Oh, those damn lips. I quickly tore my eyes off of them, trying to forget their feel, their sweet, captivating taste.
“Did that surfer dude say anything you believed?”
Surfer dude? I had to take a moment to realize what he was talking about.
“Aaron?” I asked. “That’s Stephanie’s ex-boyfriend.”
His shoulder raised in a lazy shrug. “She’s a married woman now, I’m sure he’s up for grabs. He was hitting on you all night.”
That I knew, though Aaron had such a casual, dopey way of doing it, it hadn’t bothered me. “You really were watching me.”
He smiled softly. “Most beautiful woman at the wedding.” He paused. “Aside from the bride, of course, but I have to say that.” He put his hand behind my head and I tried not to flinch at the thought of him messing up my updo. “How about you and I ditch this scene? I think Stephanie and Linden left a while ago and the night is still young.”
Things were happening way too fast. As much as his words seemed to unravel the tight binds inside me, the ones that kept me sane and respectable, as much as the rough gravel of his voice made my hairs stand on end, I had responsibilities and they didn’t involve having a one-night stand with Bram McGregor. Even though that little voice, the one that did like “fun” and was so often buried, was pinching my insides, demanding I live a little, I couldn’t. Besides, it’s not like this could ever be more than a fling, not with someone like him.
He leaned in close again and very gently brushed his lips against mine, shooting heat into my veins. “Come on,” he murmured. “I know there’s a wild child somewhere deep inside you. I can tell. Let her loose. Let me help.”
Oh God. If only he could.
“I can’t,” I said quietly. “I have to go home.”
He smiled against my mouth. It felt wonderful. “Bring me home with you. I promise to behave myself.” He kissed me softly, long and lingering before slowly, achingly, pulling away. “Actually, I promise to misbehave,” he said huskily. “But I know you’ll like it.”
I took the moment to put an inch of distance between our faces. “You don’t understand. I have to pay the babysitter. She’ll want to leave soon.”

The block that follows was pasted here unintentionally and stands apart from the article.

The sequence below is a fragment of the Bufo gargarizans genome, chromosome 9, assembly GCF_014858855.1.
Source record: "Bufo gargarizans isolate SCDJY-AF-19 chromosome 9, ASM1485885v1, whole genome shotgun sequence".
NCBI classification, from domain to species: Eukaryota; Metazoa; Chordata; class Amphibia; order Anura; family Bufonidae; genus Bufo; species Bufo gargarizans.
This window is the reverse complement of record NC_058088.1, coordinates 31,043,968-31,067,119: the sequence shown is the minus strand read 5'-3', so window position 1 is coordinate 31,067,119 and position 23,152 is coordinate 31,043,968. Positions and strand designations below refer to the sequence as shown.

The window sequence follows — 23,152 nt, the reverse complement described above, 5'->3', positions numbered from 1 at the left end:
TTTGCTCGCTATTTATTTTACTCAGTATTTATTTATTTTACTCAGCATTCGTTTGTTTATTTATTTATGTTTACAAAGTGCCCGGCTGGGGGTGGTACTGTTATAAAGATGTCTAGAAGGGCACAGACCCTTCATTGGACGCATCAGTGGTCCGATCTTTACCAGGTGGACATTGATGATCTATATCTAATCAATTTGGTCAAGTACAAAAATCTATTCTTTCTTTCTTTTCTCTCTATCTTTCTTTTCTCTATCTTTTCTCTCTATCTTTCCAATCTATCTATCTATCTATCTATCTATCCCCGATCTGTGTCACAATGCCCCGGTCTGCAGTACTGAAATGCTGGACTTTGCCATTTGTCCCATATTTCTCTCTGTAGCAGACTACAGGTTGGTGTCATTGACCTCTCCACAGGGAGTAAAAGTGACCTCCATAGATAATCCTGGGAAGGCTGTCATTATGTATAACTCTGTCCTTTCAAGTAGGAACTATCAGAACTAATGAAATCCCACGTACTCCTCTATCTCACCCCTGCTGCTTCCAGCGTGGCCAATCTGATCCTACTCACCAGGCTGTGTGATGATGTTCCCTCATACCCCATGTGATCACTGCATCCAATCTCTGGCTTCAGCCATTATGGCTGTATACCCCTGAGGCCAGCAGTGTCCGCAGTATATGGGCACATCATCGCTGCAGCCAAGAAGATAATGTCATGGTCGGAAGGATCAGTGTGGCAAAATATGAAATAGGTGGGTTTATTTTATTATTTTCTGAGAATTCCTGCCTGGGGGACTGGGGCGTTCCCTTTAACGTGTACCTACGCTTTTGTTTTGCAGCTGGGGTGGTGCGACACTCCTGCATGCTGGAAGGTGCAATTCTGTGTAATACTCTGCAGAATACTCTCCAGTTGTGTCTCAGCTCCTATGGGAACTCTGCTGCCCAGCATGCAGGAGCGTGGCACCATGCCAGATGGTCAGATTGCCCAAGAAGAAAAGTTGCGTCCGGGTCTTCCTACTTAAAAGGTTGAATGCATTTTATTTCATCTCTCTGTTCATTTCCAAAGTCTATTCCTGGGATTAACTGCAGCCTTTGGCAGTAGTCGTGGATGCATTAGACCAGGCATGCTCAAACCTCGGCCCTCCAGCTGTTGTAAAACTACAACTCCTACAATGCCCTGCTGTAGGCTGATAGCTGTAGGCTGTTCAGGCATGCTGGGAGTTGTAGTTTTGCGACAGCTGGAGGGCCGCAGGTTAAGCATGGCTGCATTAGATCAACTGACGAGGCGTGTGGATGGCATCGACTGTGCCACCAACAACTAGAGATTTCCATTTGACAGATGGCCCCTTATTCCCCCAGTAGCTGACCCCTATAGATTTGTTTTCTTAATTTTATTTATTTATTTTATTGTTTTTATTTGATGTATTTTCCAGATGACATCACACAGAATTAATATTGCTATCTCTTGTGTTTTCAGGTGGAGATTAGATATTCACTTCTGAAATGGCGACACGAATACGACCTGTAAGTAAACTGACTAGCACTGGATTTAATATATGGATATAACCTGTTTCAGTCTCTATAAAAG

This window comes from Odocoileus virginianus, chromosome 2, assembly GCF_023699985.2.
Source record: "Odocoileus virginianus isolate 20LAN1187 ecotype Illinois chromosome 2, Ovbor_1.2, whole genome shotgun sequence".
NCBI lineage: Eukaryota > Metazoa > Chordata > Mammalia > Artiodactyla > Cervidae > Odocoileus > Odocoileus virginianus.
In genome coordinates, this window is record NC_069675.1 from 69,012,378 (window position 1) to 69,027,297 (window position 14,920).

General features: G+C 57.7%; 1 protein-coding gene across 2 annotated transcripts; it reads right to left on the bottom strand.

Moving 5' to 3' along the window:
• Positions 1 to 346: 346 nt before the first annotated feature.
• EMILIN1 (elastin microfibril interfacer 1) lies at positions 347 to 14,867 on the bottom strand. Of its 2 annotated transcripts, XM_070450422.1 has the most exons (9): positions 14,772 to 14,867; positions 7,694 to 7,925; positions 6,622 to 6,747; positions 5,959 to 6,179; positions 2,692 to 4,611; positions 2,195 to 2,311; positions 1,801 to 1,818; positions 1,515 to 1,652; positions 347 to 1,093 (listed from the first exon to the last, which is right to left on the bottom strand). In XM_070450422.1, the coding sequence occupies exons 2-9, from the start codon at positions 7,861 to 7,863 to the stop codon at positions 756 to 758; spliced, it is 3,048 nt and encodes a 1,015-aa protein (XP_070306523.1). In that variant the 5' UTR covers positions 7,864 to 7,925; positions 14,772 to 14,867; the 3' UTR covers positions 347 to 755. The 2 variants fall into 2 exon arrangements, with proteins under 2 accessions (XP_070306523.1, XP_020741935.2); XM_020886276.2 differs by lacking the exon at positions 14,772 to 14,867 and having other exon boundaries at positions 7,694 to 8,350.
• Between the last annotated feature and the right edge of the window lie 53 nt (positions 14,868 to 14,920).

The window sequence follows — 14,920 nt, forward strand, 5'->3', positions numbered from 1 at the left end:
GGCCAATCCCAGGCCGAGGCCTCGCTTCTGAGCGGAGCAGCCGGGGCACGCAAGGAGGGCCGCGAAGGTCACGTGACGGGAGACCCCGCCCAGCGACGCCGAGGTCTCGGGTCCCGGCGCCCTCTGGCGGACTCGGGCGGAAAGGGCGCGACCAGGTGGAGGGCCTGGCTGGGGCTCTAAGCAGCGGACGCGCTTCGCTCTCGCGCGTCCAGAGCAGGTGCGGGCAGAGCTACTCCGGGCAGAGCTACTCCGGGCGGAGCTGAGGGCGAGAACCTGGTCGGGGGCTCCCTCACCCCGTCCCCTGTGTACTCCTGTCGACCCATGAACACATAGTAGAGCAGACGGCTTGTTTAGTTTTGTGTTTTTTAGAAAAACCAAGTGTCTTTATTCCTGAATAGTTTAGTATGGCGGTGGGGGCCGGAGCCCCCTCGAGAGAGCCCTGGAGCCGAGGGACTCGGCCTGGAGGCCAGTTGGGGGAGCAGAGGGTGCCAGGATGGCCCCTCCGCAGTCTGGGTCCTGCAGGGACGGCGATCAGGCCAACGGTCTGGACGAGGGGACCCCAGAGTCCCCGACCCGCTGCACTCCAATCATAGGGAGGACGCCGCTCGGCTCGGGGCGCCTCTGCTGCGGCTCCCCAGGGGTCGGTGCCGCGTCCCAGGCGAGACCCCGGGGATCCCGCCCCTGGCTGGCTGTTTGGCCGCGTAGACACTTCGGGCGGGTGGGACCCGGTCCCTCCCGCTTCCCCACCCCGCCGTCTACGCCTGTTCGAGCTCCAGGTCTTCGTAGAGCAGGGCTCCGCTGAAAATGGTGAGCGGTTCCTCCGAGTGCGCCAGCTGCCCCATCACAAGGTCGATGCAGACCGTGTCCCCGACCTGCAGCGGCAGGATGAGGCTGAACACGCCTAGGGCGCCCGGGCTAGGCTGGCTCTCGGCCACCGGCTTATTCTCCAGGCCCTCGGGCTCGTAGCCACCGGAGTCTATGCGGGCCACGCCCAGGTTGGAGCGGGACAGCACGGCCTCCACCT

I didn’t expect him to freeze like he did, only because I had assumed he knew I had a child. But from the way his brows came together, I could tell this was news to him.
“Babysitter?” he said, clearing his throat. “You have a kid?”
I nodded, feeling my defenses go up bit by bit like I was rebuilding a wall that had momentarily come down. “Ava. She’s five.”
“I didn’t know that about you,” he said, blinking a few times. Why did men always have to freak out when they found out I was a single mom? You’d think in this so-called progressive day and age men would at least be a little more open-minded about, if not exposed to the situation more often. Besides, I was thirty-one, not a teenager.
I couldn’t help but flash him an acidic smile. “There’s a lot you don’t know about me.” When I thought about it, I guess I had only met him a couple of times before and they were usually in social situations where the most I got was a handshake or a nod and that was it. I don’t think I had talked to him alone until tonight.
He looked at the watch on his wrist, something I had noticed for the first time. It gleamed silver in the outdoor lights. “Well, I guess you better be on your way then, Cinderella.”
“Is it almost midnight?” I asked, feeling awkward now about everything. I slowly got to my feet and they screamed in pain from the Ross Atwood sandals that Steph had gifted me for the wedding. Sexy they were, comfortable they weren’t.